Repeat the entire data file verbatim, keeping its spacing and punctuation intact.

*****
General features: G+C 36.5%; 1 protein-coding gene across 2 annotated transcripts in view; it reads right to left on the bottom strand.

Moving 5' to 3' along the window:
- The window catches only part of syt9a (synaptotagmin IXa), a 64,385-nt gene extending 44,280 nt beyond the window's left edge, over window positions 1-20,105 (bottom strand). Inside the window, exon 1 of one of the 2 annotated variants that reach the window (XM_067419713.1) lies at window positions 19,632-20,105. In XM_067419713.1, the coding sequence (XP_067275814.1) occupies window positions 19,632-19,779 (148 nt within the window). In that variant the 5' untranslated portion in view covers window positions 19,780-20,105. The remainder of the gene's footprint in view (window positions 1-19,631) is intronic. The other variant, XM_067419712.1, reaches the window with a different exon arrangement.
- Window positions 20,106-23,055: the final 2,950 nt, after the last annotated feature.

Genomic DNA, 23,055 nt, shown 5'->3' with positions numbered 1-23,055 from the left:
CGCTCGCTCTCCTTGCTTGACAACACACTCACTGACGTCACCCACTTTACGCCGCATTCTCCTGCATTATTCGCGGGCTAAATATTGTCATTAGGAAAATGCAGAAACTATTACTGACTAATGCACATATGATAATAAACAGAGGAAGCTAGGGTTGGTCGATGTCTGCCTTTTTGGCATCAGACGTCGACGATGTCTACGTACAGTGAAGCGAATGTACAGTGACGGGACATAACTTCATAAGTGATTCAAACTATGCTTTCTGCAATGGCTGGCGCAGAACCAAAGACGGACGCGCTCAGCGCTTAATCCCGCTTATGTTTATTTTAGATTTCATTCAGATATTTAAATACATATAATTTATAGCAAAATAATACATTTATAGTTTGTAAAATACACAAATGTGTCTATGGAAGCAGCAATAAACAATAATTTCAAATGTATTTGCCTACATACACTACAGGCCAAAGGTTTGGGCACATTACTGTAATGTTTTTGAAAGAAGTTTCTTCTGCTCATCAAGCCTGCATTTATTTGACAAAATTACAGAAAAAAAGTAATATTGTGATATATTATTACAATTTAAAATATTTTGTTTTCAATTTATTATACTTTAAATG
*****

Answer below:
General features: G+C 36.5%; 1 protein-coding gene across 2 annotated transcripts in view; it reads right to left on the bottom strand.

Moving 5' to 3' along the window:
- The window catches only part of syt9a (synaptotagmin IXa), a 64,385-nt gene extending 44,280 nt beyond the window's left edge, over window positions 1-20,105 (bottom strand). Inside the window, exon 1 of one of the 2 annotated variants that reach the window (XM_067419713.1) lies at window positions 19,632-20,105. In XM_067419713.1, the coding sequence (XP_067275814.1) occupies window positions 19,632-19,779 (148 nt within the window). In that variant the 5' untranslated portion in view covers window positions 19,780-20,105. The remainder of the gene's footprint in view (window positions 1-19,631) is intronic. The other variant, XM_067419712.1, reaches the window with a different exon arrangement.
- Window positions 20,106-23,055: the final 2,950 nt, after the last annotated feature.

Genomic DNA, 23,055 nt, shown 5'->3' with positions numbered 1-23,055 from the left:
CGCTCGCTCTCCTTGCTTGACAACACACTCACTGACGTCACCCACTTTACGCCGCATTCTCCTGCATTATTCGCGGGCTAAATATTGTCATTAGGAAAATGCAGAAACTATTACTGACTAATGCACATATGATAATAAACAGAGGAAGCTAGGGTTGGTCGATGTCTGCCTTTTTGGCATCAGACGTCGACGATGTCTACGTACAGTGAAGCGAATGTACAGTGACGGGACATAACTTCATAAGTGATTCAAACTATGCTTTCTGCAATGGCTGGCGCAGAACCAAAGACGGACGCGCTCAGCGCTTAATCCCGCTTATGTTTATTTTAGATTTCATTCAGATATTTAAATACATATAATTTATAGCAAAATAATACATTTATAGTTTGTAAAATACACAAATGTGTCTATGGAAGCAGCAATAAACAATAATTTCAAATGTATTTGCCTACATACACTACAGGCCAAAGGTTTGGGCACATTACTGTAATGTTTTTGAAAGAAGTTTCTTCTGCTCATCAAGCCTGCATTTATTTGACAAAATTACAGAAAAAAAGTAATATTGTGATATATTATTACAATTTAAAATATTTTGTTTTCAATTTATTATACTTTAAATG